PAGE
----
Lenders, realtors and finance professionals have said for years that your housing costs should never go over 30 percent of your income. But this conventional wisdom often doesn’t account for transportation costs that come with your new home.
The costs and time expended during a daily commute should be considered when choosing a home.
In fact, the most recent National Association of REALTORS® annual report on Profile of Home Buyers and Sellers Report showed that 30 percent of respondents purchased homes in 2015 to reduce commuting costs as they cited this is a very important factor in their lives.
Picking a home based on location won’t just make your commute shorter, but it could save you a lot of money as well.
How Much Do People Really Spend On Their Commute?
Commuters can spend a lot of money traveling to their place of work. According to a survey by Citi ThankYou Premier Card, the average commuter spends $12 a day, or $2,600 annually.
However, those expenses can easily go up in some cities. For example, commuters average $16 a day in Los Angeles adding up to $3,456 a year. Chicago and San Francisco were the lowest average commute of major cities at $11.
Commuting costs are also rising. Along with the price of gasoline gradually increasing, the cost of public transportation goes up over time.
The number also rises if other members of your family are commuting. One or two additional commuters can double or triple if everyone drives separately and to different locations.
How Long Are Commuters On The Road?
Not only does long commuting cost money, but it can also take up a lot of time that would be better spent with family and friends, or pursuing hobbies and pastimes.
The longest average commute was for those in New York City with nearly 35 minutes one way, according to a report from Trulia. That’s 1 hour and 10 minutes each day, or nearly 6 hours during one week.
Other top metros with the longest commute times:
- Washington, D.C. – 33 minutes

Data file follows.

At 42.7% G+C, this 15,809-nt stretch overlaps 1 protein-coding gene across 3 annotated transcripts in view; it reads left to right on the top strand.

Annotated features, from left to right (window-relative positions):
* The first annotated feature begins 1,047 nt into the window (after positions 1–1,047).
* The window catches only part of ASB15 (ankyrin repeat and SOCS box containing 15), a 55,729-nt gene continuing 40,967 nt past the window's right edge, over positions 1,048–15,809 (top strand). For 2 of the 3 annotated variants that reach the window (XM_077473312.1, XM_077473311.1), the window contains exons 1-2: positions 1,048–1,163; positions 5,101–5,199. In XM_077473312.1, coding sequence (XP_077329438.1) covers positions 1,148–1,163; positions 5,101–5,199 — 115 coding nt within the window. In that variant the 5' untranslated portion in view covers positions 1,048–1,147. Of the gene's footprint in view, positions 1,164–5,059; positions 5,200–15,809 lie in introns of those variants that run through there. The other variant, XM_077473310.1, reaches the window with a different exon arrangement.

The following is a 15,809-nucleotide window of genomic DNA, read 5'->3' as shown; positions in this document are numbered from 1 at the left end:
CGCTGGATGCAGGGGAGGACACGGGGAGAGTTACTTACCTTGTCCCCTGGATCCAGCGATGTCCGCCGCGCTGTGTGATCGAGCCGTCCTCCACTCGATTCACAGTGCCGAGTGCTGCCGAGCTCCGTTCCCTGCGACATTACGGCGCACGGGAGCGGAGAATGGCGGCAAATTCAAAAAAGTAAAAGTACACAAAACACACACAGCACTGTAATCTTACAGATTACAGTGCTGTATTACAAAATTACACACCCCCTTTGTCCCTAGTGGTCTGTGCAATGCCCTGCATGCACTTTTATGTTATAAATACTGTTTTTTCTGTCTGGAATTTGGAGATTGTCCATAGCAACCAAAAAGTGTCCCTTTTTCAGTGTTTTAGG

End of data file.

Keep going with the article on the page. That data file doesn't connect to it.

- Newark, N.J. – 31 minutes
- Chicago – 30.8 minutes
- Boston – 30.4 minutes
But those are averages, and many people spend one or even two hours each way to get to their jobs. Even those in small towns, people sacrifice long commutes to go where the jobs are.
How Can You Figure out Where Commuting Costs is Less?
Many times, traditional measures of housing affordability don’t include transportation costs. Transportation costs include all your driving — not just commuting – along with insurance, maintenance, gasoline and more.
Transportation expenditures are usually the second-largest cost in someone’s budget, and most home buyers don’t even realize how expensive it can be.
If you fall in love with a house but it’s a long commute to your job, then you have a big decision to make. Factor in how many hours you will be spent on your commute, then add in the cost of driving or using public transportation..
Your lender or real estate agent probably won’t even discuss your commuting costs. But it is definitely something to think about and calculate into your overall expenses.
Maybe in the beginning of your house search, ask your agent to do some research on homes closer to your jobs. You might have to sacrifice more space for less time in the car or train.
Cut Costs With The Right Mortgage
Commuting can add up, but sometimes it can pay to get a home that requires a longer drive.
Some mortgage programs can actually end up costing home buyers much less, such as the USDA mortgage. The USDA mortgage is only available to those living in “rural” areas – although many of these areas are actually suburbs of larger cities.
Those who choose a USDA mortgage have some of the lowest rates available, and they aren’t required to make a downpayment on their home.
For those wanting to live outside the city to find more affordable homes, a USDA mortgage might be the right fit.